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Sam Chauncey

This interview was conducted as part of the CPTV original documentary "The 60s in Connecticut."  By sharing the many hours of rich content that do not appear in the finished documentary, we hope to provide even further understanding of the times.  Sam Chauncey, alumni of Yale University and Assistant to its President during the 60s,  was interviewed in the fall of 2010.

Interview Synopsis

While working for the President of Yale University in the 1960’s, Sam Chauncey experienced first hand the dramatic events that took place throughout the decade:  Yale began admitting women, 35,000 protesters occupied the campus during the 1969 May Day protest, riots devastated New Haven, President Kennedy and Martin Luther King Jr. were assassinated.

Mr Chauncey began working for the university shortly after he graduated from Yale.  He believed the University needed to embrace co-education.  “Fifty percent of the population of the United States were being denied the same education that a Yale man had available to him if he was admitted, and that was not right,” says Sam.   He pushed for co-education and was then made responsible for its implementation.  While many were opposed to the change,  Mr. Chauncey remained committed to making it happen.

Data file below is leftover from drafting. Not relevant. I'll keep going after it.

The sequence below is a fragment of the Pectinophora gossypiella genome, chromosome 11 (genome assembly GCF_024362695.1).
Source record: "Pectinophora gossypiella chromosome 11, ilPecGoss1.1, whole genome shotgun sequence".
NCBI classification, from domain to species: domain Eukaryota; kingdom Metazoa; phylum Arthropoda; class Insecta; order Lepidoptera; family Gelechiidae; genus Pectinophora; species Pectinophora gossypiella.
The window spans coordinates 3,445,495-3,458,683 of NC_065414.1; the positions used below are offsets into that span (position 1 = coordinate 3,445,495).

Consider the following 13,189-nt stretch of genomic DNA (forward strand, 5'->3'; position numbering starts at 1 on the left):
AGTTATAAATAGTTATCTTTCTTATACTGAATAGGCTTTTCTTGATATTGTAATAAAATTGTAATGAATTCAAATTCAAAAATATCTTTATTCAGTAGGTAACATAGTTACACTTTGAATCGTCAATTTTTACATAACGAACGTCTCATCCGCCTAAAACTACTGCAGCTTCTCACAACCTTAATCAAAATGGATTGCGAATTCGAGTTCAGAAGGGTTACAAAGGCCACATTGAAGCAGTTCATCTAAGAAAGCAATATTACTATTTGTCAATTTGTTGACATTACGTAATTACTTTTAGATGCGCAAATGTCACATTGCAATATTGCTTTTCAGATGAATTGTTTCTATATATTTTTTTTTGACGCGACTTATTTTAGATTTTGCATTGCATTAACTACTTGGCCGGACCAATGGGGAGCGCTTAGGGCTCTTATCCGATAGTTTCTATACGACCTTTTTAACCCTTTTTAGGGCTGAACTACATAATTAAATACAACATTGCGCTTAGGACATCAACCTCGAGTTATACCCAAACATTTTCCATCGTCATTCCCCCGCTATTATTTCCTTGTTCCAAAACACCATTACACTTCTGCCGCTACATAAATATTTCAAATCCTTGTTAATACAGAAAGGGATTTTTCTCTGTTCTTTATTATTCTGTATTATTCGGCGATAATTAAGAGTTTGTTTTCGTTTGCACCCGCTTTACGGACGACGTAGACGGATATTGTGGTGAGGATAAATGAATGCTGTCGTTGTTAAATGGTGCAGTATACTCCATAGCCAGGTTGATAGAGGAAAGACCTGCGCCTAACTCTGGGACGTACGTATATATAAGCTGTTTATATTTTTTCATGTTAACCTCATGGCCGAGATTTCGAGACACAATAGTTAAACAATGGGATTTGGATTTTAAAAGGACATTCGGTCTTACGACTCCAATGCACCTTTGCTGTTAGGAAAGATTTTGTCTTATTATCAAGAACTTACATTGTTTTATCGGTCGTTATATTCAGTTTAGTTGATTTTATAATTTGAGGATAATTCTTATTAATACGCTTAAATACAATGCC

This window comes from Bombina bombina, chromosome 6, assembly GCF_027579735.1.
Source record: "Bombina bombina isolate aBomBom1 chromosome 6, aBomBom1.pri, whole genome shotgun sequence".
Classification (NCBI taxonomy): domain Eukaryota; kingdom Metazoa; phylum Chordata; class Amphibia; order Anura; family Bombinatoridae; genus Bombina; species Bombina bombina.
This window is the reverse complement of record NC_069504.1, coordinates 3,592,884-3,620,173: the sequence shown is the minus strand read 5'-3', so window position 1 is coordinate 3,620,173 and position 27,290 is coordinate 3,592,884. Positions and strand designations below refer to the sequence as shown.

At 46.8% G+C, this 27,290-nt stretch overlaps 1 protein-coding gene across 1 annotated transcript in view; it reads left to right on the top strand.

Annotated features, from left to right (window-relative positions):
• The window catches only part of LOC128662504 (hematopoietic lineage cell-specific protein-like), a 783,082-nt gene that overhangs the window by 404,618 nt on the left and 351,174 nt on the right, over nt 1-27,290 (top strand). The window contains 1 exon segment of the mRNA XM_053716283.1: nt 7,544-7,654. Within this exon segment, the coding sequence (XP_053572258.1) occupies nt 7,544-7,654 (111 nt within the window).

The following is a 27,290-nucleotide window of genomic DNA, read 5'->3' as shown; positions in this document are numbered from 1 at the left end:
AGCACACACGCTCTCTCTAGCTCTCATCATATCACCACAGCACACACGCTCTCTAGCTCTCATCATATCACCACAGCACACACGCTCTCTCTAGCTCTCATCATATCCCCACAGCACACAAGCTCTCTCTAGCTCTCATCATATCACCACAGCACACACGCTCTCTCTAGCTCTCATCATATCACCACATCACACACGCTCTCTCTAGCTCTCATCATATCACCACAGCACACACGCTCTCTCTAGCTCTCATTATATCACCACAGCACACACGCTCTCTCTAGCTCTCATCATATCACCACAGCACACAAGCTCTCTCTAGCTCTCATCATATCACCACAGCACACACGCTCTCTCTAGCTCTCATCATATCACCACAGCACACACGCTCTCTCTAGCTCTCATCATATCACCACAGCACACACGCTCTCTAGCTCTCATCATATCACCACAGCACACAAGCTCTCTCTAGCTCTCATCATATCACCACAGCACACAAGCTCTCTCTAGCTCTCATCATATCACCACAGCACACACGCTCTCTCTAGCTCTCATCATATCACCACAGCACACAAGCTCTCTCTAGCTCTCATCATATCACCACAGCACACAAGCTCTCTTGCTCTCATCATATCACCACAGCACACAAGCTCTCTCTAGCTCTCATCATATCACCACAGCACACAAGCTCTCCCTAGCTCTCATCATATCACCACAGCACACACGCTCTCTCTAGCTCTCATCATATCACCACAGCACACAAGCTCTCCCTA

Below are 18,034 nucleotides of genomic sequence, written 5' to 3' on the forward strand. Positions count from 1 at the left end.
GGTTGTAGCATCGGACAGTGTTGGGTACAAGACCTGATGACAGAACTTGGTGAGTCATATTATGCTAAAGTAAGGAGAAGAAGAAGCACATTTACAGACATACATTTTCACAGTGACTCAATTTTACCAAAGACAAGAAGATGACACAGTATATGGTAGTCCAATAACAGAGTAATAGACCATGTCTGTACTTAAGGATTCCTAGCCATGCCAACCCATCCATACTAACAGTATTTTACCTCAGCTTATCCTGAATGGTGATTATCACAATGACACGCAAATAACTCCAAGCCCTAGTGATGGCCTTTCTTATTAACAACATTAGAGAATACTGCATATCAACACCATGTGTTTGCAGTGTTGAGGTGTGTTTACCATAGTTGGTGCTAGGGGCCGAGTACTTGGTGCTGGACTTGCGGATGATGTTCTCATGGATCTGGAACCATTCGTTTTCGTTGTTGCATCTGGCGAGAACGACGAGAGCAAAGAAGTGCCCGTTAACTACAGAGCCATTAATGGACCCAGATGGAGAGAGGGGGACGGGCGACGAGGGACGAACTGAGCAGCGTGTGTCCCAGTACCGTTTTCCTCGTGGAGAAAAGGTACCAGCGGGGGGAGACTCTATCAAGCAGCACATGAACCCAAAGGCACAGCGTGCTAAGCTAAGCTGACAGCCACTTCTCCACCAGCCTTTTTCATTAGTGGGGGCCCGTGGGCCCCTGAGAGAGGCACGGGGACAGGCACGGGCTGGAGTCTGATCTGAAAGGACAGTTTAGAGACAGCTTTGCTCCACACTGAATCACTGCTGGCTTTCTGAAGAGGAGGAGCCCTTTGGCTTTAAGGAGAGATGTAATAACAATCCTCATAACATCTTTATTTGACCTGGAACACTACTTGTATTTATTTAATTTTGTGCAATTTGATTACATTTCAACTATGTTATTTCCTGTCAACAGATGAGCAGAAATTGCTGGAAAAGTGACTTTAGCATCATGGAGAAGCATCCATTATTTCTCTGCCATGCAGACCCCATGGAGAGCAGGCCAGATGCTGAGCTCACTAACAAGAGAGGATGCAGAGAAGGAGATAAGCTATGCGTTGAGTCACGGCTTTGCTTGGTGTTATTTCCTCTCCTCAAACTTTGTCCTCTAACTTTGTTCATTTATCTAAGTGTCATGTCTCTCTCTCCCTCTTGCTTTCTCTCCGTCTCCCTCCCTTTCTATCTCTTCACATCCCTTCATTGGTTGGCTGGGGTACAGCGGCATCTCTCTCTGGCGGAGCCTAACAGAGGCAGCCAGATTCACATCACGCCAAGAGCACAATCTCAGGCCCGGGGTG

In 1969 thousands of radicals, students, and civil rights activists planned a major rally in New Haven to protest the trial of several Black Panthers accused of murder.  Sam Chauncey was part of the team that decided how to accommodate this large and potentially violent crowd.  Instead of locking up the campus, they opened it to protesters, providing food, day care and other services in an effort to keep everyone calm and safe.  

“For me it was the most important experience of my lifetime to be part of the emergence of revolution.”  Sam Chauncey reflects on his experiences during the 1960s and what he learned about civil action and change.  “When you’re faced with radicalism, embrace it,”  he advises.  See Sam and many others in the CPTV original documentary “The 60’s in Connecticut.”

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